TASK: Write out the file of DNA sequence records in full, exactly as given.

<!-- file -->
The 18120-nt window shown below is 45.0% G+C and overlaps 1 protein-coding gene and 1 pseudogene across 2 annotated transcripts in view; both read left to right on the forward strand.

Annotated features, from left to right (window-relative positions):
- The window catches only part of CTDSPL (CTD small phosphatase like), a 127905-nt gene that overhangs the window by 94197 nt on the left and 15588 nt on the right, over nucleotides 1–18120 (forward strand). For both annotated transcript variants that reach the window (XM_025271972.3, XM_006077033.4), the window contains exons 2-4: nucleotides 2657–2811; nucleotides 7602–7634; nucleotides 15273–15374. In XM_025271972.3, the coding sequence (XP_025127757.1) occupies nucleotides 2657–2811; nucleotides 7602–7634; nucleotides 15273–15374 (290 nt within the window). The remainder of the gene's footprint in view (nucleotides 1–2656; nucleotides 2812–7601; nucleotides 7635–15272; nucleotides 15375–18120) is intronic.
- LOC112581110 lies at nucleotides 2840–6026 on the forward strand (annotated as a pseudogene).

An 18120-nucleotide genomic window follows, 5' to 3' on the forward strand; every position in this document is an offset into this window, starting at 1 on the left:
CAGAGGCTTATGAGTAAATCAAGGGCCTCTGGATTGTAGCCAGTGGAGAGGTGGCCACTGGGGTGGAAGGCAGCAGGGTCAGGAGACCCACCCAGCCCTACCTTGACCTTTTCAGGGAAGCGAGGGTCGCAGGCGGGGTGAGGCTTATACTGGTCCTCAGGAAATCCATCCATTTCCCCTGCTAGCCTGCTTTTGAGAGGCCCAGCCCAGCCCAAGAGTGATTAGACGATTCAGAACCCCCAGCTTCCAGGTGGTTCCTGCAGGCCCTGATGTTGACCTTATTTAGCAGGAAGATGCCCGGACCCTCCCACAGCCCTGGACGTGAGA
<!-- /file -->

The 18120-nt window shown below is 45.0% G+C and overlaps 1 protein-coding gene and 1 pseudogene across 2 annotated transcripts in view; both read left to right on the forward strand.

Annotated features, from left to right (window-relative positions):
- The window catches only part of CTDSPL (CTD small phosphatase like), a 127905-nt gene that overhangs the window by 94197 nt on the left and 15588 nt on the right, over nucleotides 1–18120 (forward strand). For both annotated transcript variants that reach the window (XM_025271972.3, XM_006077033.4), the window contains exons 2-4: nucleotides 2657–2811; nucleotides 7602–7634; nucleotides 15273–15374. In XM_025271972.3, the coding sequence (XP_025127757.1) occupies nucleotides 2657–2811; nucleotides 7602–7634; nucleotides 15273–15374 (290 nt within the window). The remainder of the gene's footprint in view (nucleotides 1–2656; nucleotides 2812–7601; nucleotides 7635–15272; nucleotides 15375–18120) is intronic.
- LOC112581110 lies at nucleotides 2840–6026 on the forward strand (annotated as a pseudogene).

An 18120-nucleotide genomic window follows, 5' to 3' on the forward strand; every position in this document is an offset into this window, starting at 1 on the left:
CAGAGGCTTATGAGTAAATCAAGGGCCTCTGGATTGTAGCCAGTGGAGAGGTGGCCACTGGGGTGGAAGGCAGCAGGGTCAGGAGACCCACCCAGCCCTACCTTGACCTTTTCAGGGAAGCGAGGGTCGCAGGCGGGGTGAGGCTTATACTGGTCCTCAGGAAATCCATCCATTTCCCCTGCTAGCCTGCTTTTGAGAGGCCCAGCCCAGCCCAAGAGTGATTAGACGATTCAGAACCCCCAGCTTCCAGGTGGTTCCTGCAGGCCCTGATGTTGACCTTATTTAGCAGGAAGATGCCCGGACCCTCCCACAGCCCTGGACGTGAGA